Nothing illustrates Icahn’s energy and stamina better than the fact that in 2016 he took a position in Apple and started a campaign to pressure them into distributing some of the billions in cash held by the company. At the time, Apple was widely admired as one of the most successful companies of all time - and Icahn was 81!
Such is Icahn’s reputation and reverence among other investors, that when he begins to buy shares in a company, it usually enjoys a rise in stock price, referred to on Wall Street as the “Icahn Lift”.
What Can We Learn From Carl Icahn?
There are some signature aspects of Icahn’s approach, like his legendary aggression, which would be of no use to the average investor.
However, there are two lessons that anyone can apply.
The first is to learn the business behind the share. The more you understand the business, the more quickly you will be able to react to the economic and industrial conditions that affect the shares positively or negatively.
The second lesson, which applies to other investors on this list, is to do your own thinking and not to be afraid to come to your own conclusions, even when they are different from everyone else’s.
“I don’t think you can consistently be a winning trader... You have to figure out how to make money from being right only 20 to 30 percent of the time.” - Bill Lipschutz
Somewhat of a legend among some in the Forex trading community, the last entrant on our list of famous investors is Bill Lipschutz. Although he does not have a net worth to rival the other members of our list, his story is an inspirational one and full of lessons for aspiring traders.
Lipschutz came from fairly modest beginnings and, whilst studying at University, was left $12,000 inheritance from his grandmother. Without any background in finance, he spent time researching trading and the financial markets and managed to turn this $12,000 into $250,000. However, he lost the entire $250,000 through one bad decision.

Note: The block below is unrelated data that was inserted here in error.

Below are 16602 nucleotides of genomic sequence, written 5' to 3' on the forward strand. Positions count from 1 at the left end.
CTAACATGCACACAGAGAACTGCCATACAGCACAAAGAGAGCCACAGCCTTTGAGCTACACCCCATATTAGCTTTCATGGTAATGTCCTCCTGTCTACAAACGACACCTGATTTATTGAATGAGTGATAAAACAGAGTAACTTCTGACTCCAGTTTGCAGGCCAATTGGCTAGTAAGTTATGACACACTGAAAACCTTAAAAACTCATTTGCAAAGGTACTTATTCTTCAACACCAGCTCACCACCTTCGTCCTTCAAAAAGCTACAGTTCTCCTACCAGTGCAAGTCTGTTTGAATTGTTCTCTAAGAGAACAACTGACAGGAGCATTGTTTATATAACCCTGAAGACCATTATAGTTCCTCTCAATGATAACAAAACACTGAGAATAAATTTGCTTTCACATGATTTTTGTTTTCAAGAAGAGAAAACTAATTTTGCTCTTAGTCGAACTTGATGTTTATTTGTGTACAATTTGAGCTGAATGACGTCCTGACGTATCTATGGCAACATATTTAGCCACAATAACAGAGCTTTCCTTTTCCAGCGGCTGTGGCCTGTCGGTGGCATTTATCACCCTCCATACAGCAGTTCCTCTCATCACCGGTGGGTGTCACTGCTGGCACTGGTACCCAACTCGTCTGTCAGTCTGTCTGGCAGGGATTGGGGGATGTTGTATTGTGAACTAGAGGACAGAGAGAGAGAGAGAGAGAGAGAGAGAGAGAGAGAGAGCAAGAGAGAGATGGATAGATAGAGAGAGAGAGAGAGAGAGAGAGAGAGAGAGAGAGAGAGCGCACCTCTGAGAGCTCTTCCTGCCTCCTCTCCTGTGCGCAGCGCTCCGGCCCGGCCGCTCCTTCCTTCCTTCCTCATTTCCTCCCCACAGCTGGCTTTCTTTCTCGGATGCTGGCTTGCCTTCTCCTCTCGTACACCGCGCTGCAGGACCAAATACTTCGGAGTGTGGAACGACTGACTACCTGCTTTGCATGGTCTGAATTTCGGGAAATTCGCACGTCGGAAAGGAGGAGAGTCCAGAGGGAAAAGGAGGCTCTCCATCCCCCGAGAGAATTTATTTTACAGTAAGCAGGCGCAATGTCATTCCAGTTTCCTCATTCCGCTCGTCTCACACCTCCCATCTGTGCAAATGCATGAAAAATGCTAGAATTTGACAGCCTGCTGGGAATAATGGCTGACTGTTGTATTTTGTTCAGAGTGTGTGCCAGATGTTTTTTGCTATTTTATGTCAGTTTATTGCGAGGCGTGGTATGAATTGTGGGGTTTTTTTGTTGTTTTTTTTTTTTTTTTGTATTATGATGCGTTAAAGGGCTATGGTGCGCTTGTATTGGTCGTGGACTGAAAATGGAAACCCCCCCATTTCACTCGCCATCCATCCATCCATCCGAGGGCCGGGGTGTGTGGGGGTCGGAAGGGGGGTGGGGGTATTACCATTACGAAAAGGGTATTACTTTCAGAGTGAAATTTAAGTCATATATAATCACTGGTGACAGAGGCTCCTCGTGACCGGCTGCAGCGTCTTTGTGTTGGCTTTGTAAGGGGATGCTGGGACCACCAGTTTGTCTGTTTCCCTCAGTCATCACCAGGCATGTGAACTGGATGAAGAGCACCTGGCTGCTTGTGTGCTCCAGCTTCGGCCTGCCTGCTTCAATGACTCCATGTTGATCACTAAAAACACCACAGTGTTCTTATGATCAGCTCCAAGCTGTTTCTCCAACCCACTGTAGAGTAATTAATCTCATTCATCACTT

He continued trading and improved his capital position. Upon graduating from University, he joined Salomon Brothers as part of a training program and was soon asked to be a part of their newly formed Foreign Exchange Department. By 1985, Lipschutz was making an average of $300 million per year for the firm.
In 1995, Bill Lipschutz founded Heathersage Capital Management with former classmates, where he holds the position of Director of Portfolio Management. The firm focuses on the trading of G10 currencies and was recently named “Best Foreign Exchange Hedge Fund” at the Hedge Funds Review European Performance Awards 2020.
What Can We Learn From Bill Lipschutz?
The achievement of turning $12,000 into $250,000 as a novice trader is, in itself, remarkable and shows us that with hard work and determination it is possible to make money from a modest sum of capital on the financial markets.
Probably the most important lesson we can draw from our last famous investor is one of caution and the importance of risk management. A bad mistake cost Lipschutz all his capital. If you do not manage the risks well when trading, there is a good chance that you will end up giving away any profits that you might make.
One of the most important things when it comes to Forex trading, and trading in general, is capital preservation.
However, in the wake of Lipschutz’s enormous loss, we can also learn another lesson. Losing is a part of trading the financial markets. No trader, no matter how successful or famous they are, wins all of their trades all of the time. If you are going to be a successful investor or trader, you need to learn how to deal with the psychological aspect of losing money.
Lipschutz lost $250,000, a huge sum of money, right at the beginning of his career. He could have been forgiven for giving up on investing there and then, however, he was persistent and made a success of himself.
If you are an aspiring trader looking for inspiration, hopefully this article has provided some for you, as well as some important lessons to consider.
The five famous investors listed above all illustrate one important principle - they are constantly learning and looking for new information. If there is one thing that you take away from this article, it should be that success does not happen overnight. Every investor on this list achieved their success through hard work, practice and persistence.
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This material does not contain and should not be construed as containing investment advice, investment recommendations, an offer of or solicitation for any transactions in financial instruments. Please note that such trading analysis is not a reliable indicator for any current or future performance, as circumstances may change over time. Before making any investment decisions, you should seek advice from independent financial advisors to ensure you understand the risks.